Singapore stone (6 photos)

Category: Archeology, PEGI 0+
24 April 2024

At the mouth of the Singapore River, on a hill known as Rocky Point, there once stood a huge boulder 3 by 3 meters wide. It was first discovered in 1819 by workers clearing the forest on the orders of Sir Stamford Raffles, the British officer who gained control of Singapore Island to establish a British presence in the region.

On one of the faces of the rock, several lines were inscribed in a mysterious font that neither local residents nor foreign archaeologists and other enthusiasts could understand. This caused close attention to the stone and the mysterious inscription on it. Unfortunately, in 1848, this stone was destroyed by engineers of the East India Company during work to widen the mouth of the river. Only a few fragments of it have survived.



According to local folklore, this huge stone was thrown into the mouth of the Singapore River by the great mighty Badang, who lived during the reign of King Sri Rana Vikram of the Singapore Empire in the 14th century. Badang was a simple boy. In his youth he worked for a wealthy farmer, working in the fields and clearing forests. At night I fished, setting a net in a small stream.

One night, while going for fish, he saw a demon snatching the catch from the net. Badang became so angry that he caught the demon and tied him to a rock by his hair. The demon begged for mercy and promised to fulfill any of his wishes if Badang spared his life. Badang wished for strength so as not to get tired while working. The demon agreed.

Returning to the farm, Badang eagerly used his new power and cleared an area in the forest in a short time. The rest of the workers and their owner were amazed. Soon news of his power spread throughout the kingdom and neighboring countries. The King of Singapore invited him to court.

The strong man competed with many others, but the result was always a draw. Finally, it was decided that the one who could lift the largest stone in front of the palace would be declared the strongest. Badang not only lifted the stone above his head, but also threw it, and it fell into the mouth of the Singapore River.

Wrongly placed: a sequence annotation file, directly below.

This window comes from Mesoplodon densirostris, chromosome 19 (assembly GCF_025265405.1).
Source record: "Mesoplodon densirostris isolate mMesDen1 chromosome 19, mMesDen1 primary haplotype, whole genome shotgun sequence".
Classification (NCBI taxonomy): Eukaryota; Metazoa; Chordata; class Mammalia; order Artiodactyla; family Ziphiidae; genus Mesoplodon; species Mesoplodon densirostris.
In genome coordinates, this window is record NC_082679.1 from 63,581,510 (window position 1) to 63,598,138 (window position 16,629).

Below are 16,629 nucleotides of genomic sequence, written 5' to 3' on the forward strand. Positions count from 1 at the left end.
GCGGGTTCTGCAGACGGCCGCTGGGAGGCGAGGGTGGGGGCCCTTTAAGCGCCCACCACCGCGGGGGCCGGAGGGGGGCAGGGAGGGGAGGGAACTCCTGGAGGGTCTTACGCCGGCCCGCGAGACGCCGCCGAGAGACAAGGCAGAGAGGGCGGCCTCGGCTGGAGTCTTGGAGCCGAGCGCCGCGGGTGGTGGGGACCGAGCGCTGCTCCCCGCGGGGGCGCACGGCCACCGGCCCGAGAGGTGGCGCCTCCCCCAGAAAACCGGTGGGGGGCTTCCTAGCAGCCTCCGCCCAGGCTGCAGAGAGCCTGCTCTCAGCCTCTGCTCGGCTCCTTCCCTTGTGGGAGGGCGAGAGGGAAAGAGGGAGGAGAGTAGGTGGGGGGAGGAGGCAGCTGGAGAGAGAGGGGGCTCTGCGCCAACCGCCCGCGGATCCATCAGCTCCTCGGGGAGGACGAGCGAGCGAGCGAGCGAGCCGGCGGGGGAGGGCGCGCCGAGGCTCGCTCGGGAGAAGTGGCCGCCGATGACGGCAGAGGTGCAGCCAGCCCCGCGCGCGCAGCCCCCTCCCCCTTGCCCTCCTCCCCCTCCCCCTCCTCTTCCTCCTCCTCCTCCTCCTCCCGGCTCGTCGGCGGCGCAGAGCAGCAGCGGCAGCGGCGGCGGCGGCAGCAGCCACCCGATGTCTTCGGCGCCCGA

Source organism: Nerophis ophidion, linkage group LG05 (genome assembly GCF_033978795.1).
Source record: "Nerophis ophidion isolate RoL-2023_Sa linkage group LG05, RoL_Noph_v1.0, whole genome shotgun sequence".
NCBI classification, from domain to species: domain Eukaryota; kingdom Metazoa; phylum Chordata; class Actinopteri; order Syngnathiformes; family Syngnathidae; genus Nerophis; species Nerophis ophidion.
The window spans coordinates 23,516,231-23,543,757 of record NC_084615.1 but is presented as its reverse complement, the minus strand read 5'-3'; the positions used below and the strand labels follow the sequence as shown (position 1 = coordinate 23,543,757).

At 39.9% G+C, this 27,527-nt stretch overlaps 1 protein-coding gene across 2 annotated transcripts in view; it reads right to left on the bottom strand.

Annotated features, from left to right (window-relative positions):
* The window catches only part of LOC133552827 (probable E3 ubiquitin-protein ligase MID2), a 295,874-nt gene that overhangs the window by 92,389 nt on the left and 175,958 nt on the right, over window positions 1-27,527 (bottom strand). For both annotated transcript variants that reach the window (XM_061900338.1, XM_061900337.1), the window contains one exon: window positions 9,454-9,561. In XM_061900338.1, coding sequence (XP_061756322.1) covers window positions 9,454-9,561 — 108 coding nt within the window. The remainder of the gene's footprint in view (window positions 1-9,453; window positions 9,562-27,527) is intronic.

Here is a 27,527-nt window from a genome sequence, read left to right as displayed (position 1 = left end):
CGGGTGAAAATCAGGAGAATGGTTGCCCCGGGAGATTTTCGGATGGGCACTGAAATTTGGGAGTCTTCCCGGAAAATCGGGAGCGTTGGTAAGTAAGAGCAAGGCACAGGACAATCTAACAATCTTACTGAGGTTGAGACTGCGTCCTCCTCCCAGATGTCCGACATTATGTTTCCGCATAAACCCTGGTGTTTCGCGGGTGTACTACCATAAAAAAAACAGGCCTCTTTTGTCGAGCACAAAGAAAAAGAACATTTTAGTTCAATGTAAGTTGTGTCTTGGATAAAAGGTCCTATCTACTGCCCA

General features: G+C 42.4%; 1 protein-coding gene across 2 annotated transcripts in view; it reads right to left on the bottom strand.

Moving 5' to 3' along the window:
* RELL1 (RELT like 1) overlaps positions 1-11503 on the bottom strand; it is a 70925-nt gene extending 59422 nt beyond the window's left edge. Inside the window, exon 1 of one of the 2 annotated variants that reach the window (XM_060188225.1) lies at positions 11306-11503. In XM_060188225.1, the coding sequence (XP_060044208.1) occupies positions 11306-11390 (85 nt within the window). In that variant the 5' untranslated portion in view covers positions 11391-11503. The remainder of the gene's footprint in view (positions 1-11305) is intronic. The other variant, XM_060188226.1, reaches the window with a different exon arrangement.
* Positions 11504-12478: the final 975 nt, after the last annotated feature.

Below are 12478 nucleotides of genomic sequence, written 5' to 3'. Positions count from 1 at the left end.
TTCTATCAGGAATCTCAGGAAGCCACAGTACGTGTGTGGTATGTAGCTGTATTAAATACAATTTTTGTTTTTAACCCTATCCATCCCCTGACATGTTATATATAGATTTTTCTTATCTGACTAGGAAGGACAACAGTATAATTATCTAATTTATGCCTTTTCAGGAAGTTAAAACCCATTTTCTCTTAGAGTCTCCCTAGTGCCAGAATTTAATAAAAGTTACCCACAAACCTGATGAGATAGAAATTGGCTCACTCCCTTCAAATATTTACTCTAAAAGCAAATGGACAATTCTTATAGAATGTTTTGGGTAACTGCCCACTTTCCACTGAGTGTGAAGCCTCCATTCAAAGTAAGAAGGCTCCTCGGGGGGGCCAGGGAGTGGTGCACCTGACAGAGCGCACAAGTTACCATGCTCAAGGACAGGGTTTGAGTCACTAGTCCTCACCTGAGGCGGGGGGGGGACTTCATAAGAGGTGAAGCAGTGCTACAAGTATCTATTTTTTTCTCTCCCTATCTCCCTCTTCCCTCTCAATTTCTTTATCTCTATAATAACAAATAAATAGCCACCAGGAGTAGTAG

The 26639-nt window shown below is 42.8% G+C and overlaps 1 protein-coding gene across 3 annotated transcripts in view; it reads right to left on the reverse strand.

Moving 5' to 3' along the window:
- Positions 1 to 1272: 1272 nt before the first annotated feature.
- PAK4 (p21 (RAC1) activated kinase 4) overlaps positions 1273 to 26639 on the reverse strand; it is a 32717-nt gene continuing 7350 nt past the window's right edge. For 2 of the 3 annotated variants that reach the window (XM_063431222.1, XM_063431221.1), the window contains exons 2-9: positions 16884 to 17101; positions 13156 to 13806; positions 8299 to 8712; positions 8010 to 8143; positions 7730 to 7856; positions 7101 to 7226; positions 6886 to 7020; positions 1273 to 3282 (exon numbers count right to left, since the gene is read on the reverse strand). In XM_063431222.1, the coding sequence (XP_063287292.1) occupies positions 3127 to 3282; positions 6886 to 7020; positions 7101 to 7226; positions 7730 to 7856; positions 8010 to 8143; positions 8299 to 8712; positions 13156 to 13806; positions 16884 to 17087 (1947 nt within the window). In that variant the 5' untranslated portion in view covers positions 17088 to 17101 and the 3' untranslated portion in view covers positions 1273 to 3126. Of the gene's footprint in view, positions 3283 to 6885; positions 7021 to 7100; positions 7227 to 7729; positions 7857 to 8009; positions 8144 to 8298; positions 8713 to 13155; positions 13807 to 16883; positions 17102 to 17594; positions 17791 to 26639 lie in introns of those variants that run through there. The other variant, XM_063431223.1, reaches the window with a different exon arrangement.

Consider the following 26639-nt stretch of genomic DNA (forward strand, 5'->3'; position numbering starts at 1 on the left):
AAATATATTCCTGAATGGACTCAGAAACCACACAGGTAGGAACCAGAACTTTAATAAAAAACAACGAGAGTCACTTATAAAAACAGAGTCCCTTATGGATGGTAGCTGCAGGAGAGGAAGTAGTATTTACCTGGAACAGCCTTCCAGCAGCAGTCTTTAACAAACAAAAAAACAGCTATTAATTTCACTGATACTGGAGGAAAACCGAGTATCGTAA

Breaking boulders

An 1825 map of Singapore shows the location of Rocky Point at the mouth of the Singapore River, where sandstone boulders stood

In 1843, the boulders were blasted to widen the dam at the mouth of the Singapore River and free up the area for the construction of Fort Fullerton. Lieutenant Colonel James Lowe, an officer of the East India Company, tried to save the stone from destruction, but his pleas were ignored. After the stone was broken, he collected several fragments containing the most legible parts of the inscription and sent them to the museum in Calcutta for safekeeping.

Mysterious inscription

Copied fragments

Over the past century and a half, the fate of the missing fragments and the mysterious inscription contained on them have aroused the keen interest of researchers. Many attempts have been made to decipher the inscription on the stone, resulting in a range of interpretations and languages being proposed.

Sir Stamford Raffles was one of the first to try to decipher the inscriptions on the original sandstone slabs before they were destroyed. He believed that the inscriptions were "Hindu".

A certain Dr. William Bland also became interested in the stone tablet. Using flour, he made casts of the carved inscription and, with the help of a local scribe, came to the conclusion that it was an ancient Ceylonese or Pali language.

Surviving piece

According to East India Company Madras Artillery Captain Peter James Begbie, the inscription was written in an obsolete dialect of Tamil and described the exploits of Badang and the history of the stone.

Another explanation is that the inscription on the stone is Kawi, an ancient language of the islands of Java, Bali and Lombok, based on the Old Javanese language. Modern researchers agree that it is most likely Kawi, although the inscription is impossible to decipher.

Recently, in December 2019, Dr. Ian Sinclair, an Australian researcher, wrote in his paper that he was able to decipher part of the word “Parakesarivarman”, which was used by several kings of the Tamil Chola dynasty in India. This is a title. The find demonstrates a thousand-year-old connection between the Tamils and the Singapore Strait, which could change the historical chronology of the island. Sinclair suggests that the stone may have been found as early as the 11th century, placing Singapore more than 300 years earlier than the generally accepted founding date of 1299.

Singapore stone today

Singapore stone in the museum

One of the fragments of the original sandstone slab, rescued by Lieutenant Colonel Low, is now known as the Singapore Stone. It is currently on display in the History Gallery of the National Museum of Singapore.

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